The role of tourism in the conservation of cultural heritage with particular relevance for South Africa
Thesis (DPhil)--Stellenbosch University, 2005.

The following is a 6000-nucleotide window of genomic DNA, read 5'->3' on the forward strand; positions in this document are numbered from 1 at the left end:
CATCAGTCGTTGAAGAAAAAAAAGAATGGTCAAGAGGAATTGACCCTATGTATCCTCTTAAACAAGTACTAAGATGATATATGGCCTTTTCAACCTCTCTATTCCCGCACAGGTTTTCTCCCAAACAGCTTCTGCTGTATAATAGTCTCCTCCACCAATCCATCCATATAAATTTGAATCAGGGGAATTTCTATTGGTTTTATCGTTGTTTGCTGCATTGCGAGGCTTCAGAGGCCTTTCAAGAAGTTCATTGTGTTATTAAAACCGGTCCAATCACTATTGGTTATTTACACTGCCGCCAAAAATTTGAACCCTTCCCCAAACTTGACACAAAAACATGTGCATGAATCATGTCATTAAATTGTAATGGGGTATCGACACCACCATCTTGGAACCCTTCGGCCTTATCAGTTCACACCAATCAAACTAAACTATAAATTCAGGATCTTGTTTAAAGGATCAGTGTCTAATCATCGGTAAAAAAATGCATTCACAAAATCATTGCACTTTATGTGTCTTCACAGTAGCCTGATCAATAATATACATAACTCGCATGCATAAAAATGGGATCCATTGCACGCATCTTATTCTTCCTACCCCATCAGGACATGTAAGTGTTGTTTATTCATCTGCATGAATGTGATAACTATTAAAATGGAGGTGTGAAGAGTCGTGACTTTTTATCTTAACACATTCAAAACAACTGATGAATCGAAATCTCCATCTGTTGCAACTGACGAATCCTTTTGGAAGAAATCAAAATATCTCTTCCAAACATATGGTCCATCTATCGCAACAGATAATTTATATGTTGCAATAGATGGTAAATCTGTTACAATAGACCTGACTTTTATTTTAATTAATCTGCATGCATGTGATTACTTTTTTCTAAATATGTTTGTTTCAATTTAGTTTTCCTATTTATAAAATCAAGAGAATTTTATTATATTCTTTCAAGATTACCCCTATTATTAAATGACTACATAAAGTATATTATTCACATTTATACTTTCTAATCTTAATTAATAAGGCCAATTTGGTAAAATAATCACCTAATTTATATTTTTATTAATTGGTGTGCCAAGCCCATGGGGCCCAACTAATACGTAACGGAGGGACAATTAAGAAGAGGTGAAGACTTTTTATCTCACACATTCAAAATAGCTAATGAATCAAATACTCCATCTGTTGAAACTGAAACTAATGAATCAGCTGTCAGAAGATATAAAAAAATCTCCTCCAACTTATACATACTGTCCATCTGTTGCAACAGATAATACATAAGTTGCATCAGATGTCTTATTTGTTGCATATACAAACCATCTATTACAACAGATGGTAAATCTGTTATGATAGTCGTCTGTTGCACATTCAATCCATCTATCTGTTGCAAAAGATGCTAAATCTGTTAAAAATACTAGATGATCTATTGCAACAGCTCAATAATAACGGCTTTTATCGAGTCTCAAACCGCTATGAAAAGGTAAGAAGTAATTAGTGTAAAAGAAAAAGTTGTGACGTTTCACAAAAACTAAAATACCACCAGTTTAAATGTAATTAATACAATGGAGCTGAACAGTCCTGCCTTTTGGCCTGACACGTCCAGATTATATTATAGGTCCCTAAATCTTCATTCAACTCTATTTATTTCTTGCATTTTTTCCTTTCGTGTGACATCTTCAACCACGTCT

Three decades ago heritage tourism was virtually unknown as a tourism product and the only reference to the word ‘heritage’ was in the description of a legal process in a will by which a person received some or other form of inheritance. This formerly legal term has in recent times undergone a fundamental expansion and now includes almost any intergenerational exchange or relationship. A growing commercial heritage industry has now established itself by converting the past into products and experiences. One of the foremost vehicles in this process has been that of tourism. Tourism, in spite of its economic-generating capacity is not an homogenous industry and consequently does not necessarily feel compelled to subscribe to the standard principles governing sustainability. However, there is an increasing awareness in the formal tourism industry of the advantages of subscribing to these principles, if not for any other reasons than those related to good business practice. Tourists from around the world are increasingly demanding a more responsible tourism product that supports the conservation of the natural as well as the cultural environment. The conservation of cultural resources and the process of its conversion into tourism products can provide the impetus and the incentive necessary for reviving cultural identity. This in turn has the effect of creating a favourable developmental climate for new heritage tourism products which the market needs in its continuous search for innovation and diversification. The characteristics of South African tourism products are in line with global market trends for cultural heritage tourism and there is evidence of increased co-ordination of initiatives in this regard. South Africa has been singled out by the World Tourism Organisation in their Tourism 2020 Vision (WTO 1998) as one of six countries predicted to make great strides in the tourism industry during the period leading up to 2020. Whilst South Africa has tremendous advantages in the global tourism market, it also has some critical challenges. Foremost amongst these are a lack of capacity in some areas and its inability to consistently meet international standards in terms of product quality and service levels. In addition to these supply-related operational shortcomings, there is evidence that the state of the cultural heritage product does not entirely meet international standards. If South Africa is to conserve its cultural heritage (in the face of modern pressures, such as changing values occasioned by the rapid pace of urbanisation) the recognition of these important resources should be followed by strong national policies with appropriate structures to accommodate best practice in the sustainable management thereof.